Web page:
By Kathryn North, LPA | Licensed Psychological Associate
When your child was first diagnosed with an Autism Spectrum Disorder (ASD), the last thing on your mind was planning for their college education. Like most parents, you were consumed with understanding the diagnosis, getting through each day, and adjusting to your family’s new reality. That new reality could now include post-secondary education for your child with ASD. As the rate of ASD diagnoses has exploded, so have effective treatments and interventions as well as appropriate programs and educational accommodations that are enabling individuals with an ASD to realize their college dreams.
Several colleges and universities have specific programs and supports for students with ASDs. While these programs are specifically designed for those with an ASD, almost every college or university has a disability services office or program. These services are designed to help all students with disabilities obtain reasonable accommodations in order to have equal access to programs and services. Accommodations can be provided only if the accommodations do not change the nature, outcome, or requirements of the class or program.
Accommodation plans are not the same thing as the Individual Education Plan (IEP) your child may have had in high school. Qualifying for these plans is not automatic, even if your child has always had an IEP. Specific test scores and documentation is typically required and specific information regarding this procedure should be obtained from each institution your child is considering well in advance of the possible attendance dates. The responsibility for pursuing these accommodations will fall primarily with the student and family.
Preparing your child with an ASD disorder for college begins early in a child’s schooling. Not only will your child be required to meet the same standards for admission as any other incoming student, but most likely they will be facing academic work harder than they have experienced to date, and they will be required to exert a level of independence that they may find especially challenging. Besides making sure that your child is academically prepared, you can do things at each level of their schooling to assist them in preparing for college.
- Choose educational programs and settings that best meet the current needs of your child, even if that includes self-contained and/or resource settings. More restrictive settings don’t indicate a poor prognosis. Your child may benefit more fully at this stage by being with a specially trained teacher that can understand their specific needs as student with an ASD.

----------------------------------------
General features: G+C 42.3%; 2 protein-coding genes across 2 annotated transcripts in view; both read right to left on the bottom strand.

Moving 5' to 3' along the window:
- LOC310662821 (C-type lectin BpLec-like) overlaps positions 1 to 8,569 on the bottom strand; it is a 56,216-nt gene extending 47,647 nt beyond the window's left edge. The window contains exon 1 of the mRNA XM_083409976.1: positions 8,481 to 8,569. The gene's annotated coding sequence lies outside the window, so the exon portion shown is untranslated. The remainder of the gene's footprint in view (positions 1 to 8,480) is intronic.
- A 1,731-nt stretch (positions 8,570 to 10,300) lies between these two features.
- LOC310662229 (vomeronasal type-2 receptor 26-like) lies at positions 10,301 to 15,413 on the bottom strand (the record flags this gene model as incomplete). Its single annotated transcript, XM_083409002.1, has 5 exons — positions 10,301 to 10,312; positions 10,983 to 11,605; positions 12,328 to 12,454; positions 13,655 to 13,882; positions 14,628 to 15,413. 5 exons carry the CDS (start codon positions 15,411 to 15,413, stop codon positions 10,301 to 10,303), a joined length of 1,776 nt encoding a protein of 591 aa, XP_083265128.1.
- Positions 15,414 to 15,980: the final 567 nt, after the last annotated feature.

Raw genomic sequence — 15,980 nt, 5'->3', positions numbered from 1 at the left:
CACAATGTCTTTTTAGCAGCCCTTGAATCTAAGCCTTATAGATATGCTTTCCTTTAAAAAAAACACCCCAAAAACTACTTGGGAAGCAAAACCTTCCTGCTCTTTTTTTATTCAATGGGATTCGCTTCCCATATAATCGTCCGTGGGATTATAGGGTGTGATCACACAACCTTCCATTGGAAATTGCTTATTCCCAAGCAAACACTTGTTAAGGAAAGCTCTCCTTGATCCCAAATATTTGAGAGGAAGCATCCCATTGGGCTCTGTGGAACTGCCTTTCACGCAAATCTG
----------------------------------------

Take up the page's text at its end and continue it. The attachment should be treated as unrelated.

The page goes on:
- Don’t be afraid to let them try new things and fail.
- Tell your child that they have a disability. Make it a gradual process with more information given as they get older and can comprehend more information. Most children know they are “different” and sometimes it is a relief to know there is a reason.
- Don’t panic! You need to prepare for the transition as well. Communicating with multiple teachers will be challenging. Meeting with as many teachers as possible before the school year starts will be crucial.
- Begin to prepare for middle school around 4th grade by specifically including goals about independence, social, and organizational skills required for middle school students.
- Help your child to understand safe and dangerous situations and what information they must always communicate to teachers and parents.
- Connect with your child’s guidance counselor early in their high school career to identify an advocate that may be available to your child at school. Work with the counselor to ensure that your child is meeting the course requirements for college admittance.
- Make sure your child has a complete psycho-educational battery of testing before graduating.
- Work with school personnel to develop a transition plan (required for each special needs student of high school age) that addresses basic life skills, community skills and experiences, and self-advocacy skills.
Having a child with an ASD does not equal the end of college dreams. Your child is different, but don’t be afraid to hope for more. College will not only be a big transition for your child, but for you as well. Your job will change. Letting your child go and letting your child experience success and failure will be one of the hardest things you ever do.